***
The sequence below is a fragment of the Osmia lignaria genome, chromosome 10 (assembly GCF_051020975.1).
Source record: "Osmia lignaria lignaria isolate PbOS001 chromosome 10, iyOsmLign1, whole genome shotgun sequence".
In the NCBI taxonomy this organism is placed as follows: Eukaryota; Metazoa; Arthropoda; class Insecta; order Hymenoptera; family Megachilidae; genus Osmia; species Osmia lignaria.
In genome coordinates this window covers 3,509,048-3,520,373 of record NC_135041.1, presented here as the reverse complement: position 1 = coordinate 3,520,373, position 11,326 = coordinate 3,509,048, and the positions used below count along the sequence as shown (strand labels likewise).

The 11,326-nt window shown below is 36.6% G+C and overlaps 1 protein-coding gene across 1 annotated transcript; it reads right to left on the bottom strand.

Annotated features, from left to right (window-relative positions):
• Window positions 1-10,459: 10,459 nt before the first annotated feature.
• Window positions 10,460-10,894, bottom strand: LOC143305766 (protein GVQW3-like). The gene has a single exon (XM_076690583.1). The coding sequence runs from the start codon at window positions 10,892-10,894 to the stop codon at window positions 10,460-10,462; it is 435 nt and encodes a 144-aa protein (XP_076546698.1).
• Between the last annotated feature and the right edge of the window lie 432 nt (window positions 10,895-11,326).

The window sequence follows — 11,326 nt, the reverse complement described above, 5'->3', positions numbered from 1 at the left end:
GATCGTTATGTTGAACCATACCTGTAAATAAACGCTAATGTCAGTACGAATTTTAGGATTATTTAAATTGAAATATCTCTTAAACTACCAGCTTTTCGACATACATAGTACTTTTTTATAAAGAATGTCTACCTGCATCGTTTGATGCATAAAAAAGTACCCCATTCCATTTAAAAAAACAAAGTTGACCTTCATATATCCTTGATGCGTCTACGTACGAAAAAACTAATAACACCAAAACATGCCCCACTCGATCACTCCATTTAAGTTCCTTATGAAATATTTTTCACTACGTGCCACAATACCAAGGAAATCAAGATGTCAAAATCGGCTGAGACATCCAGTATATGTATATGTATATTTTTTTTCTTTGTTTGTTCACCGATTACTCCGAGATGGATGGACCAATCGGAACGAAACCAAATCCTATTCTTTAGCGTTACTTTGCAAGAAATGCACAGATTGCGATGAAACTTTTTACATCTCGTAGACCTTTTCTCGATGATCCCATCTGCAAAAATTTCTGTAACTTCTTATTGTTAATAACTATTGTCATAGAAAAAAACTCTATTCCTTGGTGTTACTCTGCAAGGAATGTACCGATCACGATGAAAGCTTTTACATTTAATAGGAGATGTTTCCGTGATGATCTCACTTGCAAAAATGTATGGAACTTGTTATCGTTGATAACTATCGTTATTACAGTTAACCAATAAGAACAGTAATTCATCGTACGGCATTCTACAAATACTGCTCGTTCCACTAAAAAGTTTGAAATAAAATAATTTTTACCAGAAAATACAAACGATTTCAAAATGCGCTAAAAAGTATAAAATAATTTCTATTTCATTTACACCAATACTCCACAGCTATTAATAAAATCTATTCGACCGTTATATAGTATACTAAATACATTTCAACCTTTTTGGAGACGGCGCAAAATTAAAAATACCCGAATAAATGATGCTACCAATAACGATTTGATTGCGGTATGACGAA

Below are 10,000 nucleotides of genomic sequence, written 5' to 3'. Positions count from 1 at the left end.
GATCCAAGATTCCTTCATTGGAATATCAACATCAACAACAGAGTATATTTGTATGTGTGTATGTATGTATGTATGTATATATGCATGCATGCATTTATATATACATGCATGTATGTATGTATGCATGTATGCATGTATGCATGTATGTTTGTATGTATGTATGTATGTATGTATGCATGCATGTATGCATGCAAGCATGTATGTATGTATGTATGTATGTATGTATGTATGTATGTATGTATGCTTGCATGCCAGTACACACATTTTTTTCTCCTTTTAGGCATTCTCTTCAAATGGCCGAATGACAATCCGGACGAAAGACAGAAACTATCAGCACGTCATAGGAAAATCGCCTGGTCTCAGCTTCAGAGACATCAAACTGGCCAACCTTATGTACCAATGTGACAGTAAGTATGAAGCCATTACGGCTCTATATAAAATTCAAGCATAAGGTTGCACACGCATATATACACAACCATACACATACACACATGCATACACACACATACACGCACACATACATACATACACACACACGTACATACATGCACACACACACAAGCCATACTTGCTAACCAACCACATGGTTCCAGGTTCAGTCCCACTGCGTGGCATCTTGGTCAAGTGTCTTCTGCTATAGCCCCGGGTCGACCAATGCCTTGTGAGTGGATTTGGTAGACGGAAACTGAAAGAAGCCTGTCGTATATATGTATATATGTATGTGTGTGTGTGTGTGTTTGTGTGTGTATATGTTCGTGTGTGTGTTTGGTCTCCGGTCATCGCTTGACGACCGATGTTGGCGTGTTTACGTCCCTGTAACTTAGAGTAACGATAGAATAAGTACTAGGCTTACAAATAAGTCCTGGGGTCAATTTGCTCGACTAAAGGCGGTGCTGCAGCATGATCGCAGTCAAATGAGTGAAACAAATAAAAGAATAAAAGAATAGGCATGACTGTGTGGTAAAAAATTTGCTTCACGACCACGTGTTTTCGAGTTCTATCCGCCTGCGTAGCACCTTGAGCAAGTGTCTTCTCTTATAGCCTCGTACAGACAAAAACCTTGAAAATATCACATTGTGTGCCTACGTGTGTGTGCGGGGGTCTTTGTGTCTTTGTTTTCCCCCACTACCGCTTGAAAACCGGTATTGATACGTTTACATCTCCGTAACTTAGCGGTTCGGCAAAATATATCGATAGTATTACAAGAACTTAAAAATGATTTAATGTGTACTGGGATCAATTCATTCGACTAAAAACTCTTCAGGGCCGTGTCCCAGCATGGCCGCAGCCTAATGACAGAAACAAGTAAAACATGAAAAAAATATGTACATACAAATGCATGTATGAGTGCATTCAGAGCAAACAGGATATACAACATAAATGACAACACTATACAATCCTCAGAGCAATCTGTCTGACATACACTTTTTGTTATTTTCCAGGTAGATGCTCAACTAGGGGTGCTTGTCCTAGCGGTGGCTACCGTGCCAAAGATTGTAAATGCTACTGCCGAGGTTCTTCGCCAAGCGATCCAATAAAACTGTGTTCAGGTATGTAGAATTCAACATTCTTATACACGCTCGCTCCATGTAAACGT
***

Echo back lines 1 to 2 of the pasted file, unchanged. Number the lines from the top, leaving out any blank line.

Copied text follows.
The sequence below is a fragment of the Osmia lignaria genome, chromosome 10 (assembly GCF_051020975.1).
Source record: "Osmia lignaria lignaria isolate PbOS001 chromosome 10, iyOsmLign1, whole genome shotgun sequence".